- Pumpkins are low in calories, fat, and sodium and high in fiber. They are good sources of Vitamin A, Vitamin B, potasum, protein, and iron.
- The largest pumpkin ever grown was 1,689 pounds. It was grown by Joe Jutras of North Scituate, Rhode Island.
- Pumpkin seeds should be planted between the last week of May and the middle of June. They take between 90 and 120 days to grow and are picked in October when they are bright orange in color. Their seeds can be saved to grow new pumpkins the next year.
History Of The Jack-O'Lantern
Pumpkin carving is a popular part of modern America's Halloween celebration. Come October, pumpkins can be found everywhere in the country from doorsteps to dinner tables. Despite the widespread carving that goes on in this country every autumn, few Americans really know why or when the jack o'lantern tradition began. Or, for that matter, whether the pumpkin is a fruit or a vegetable. Read on to find out!
People have been making jack o'lanterns at Halloween for centuries. The practice originated from an Irish myth about a man nicknamed "Stingy Jack." According to the story, Stingy Jack invited the Devil to have a drink with him. True to his name, Stingy Jack didn't want to pay for his drink, so he convinced the Devil to turn himself into a coin that Jack could use to buy their drinks. Once the Devil did so, Jack decided to keep the money and put it into his pocket next to a lver cross, which prevented the Devil from changing back into his original form. Jack eventually freed the Devil, under the condition that he would not bother Jack for one year and that, should Jack die, he would not claim his soul. The next year, Jack again tricked the Devil into climbing into a tree to pick a piece of fruit. While he was up in the tree, Jack carved a gn of the cross into the tree's bark so that the Devil could not come down until the Devil promised Jack not to bother him for ten more years.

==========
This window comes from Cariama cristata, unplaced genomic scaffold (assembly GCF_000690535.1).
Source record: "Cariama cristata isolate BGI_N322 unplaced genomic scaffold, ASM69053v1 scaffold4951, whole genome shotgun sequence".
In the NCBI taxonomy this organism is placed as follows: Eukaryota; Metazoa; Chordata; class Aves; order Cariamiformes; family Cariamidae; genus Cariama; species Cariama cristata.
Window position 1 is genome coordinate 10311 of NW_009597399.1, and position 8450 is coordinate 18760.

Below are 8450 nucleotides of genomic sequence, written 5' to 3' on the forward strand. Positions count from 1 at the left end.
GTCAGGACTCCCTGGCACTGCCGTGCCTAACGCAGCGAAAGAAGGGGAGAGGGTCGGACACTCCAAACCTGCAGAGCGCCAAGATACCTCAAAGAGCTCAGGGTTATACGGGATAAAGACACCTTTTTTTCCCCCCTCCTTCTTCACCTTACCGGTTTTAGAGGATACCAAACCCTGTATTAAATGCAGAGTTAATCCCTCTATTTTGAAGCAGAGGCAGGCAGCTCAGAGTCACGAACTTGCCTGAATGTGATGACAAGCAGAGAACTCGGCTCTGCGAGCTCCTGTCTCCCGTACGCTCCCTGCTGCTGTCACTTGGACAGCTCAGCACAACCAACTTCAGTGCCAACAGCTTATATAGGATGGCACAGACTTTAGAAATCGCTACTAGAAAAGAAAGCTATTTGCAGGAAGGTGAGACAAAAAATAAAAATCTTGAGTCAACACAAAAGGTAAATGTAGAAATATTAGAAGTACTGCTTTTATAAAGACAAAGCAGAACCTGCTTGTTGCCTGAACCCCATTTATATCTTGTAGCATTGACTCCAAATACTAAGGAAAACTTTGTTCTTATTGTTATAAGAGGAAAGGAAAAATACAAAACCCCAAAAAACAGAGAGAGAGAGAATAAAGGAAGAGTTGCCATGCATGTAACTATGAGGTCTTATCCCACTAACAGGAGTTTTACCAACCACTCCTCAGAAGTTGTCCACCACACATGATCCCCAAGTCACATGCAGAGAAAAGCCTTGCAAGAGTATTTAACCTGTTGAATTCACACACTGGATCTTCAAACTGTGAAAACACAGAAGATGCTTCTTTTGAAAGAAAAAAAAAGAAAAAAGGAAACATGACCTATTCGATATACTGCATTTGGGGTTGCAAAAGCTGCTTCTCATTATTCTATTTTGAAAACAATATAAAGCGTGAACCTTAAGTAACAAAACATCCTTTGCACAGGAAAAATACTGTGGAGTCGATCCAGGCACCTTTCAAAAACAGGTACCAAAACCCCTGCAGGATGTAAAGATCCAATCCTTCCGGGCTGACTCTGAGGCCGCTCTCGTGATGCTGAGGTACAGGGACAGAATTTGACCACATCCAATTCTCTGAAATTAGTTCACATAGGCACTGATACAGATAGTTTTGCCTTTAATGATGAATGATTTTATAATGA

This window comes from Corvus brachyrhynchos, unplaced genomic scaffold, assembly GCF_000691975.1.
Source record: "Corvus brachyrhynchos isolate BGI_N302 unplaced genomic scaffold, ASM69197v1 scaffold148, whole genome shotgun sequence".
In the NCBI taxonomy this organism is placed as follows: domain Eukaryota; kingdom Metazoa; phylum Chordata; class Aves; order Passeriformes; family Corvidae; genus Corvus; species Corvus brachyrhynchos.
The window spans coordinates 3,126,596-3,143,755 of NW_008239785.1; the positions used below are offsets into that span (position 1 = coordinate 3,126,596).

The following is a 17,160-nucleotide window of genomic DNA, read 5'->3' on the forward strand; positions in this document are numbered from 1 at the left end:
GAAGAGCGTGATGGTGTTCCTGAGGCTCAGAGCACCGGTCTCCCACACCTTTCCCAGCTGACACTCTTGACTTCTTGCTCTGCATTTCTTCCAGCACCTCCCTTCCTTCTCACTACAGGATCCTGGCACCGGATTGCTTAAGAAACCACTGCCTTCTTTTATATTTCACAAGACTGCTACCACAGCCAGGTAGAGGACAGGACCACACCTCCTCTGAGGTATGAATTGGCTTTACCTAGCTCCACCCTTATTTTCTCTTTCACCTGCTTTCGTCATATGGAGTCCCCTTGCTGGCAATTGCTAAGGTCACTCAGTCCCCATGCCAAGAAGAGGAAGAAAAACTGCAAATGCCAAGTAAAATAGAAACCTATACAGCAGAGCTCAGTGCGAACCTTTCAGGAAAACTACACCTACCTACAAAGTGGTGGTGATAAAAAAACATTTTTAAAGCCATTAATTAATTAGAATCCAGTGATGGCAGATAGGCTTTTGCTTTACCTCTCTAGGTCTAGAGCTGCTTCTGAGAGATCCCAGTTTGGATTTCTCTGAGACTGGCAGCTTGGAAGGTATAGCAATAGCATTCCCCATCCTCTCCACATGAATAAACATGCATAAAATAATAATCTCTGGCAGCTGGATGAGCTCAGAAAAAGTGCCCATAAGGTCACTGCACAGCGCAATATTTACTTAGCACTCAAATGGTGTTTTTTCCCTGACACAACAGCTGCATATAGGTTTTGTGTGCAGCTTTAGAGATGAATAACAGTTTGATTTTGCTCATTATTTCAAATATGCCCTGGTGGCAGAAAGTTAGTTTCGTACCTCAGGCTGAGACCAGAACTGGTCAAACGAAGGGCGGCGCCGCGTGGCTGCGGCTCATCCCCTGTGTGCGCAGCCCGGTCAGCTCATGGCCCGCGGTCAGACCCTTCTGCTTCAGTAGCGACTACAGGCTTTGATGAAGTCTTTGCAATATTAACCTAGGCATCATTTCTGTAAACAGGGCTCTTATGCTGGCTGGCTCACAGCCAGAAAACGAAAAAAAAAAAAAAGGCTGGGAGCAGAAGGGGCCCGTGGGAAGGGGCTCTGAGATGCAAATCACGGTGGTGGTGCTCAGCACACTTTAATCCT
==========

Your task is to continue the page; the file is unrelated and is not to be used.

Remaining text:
Soon after, Jack died. As the legend goes, God would not allow such an unsavory figure into heaven. The Devil, upset by the trick Jack had played on him and keeping his word not to claim his soul, would not allow Jack into hell. He sent Jack off into the dark night with only a burning coal to light his way. Jack put the coal into a carved-out turnip and has been roaming the Earth with ever nce. The Irish began to refer to this ghostly figure as "Jack of the Lantern," and then, mply "Jack O'Lantern."
In Ireland and Scotland, people began to make their own verons of Jack's lanterns by carving scary faces into turnips or potatoes and placing them into windows or near doors to frighten away Stingy Jack and other wandering evil spirits. In England, large beets are used. Immigrants from these countries brought the jack o'lantern tradition with them when they came to the United States. They soon found that pumpkins, a fruit native to America, make perfect jack o'lanterns.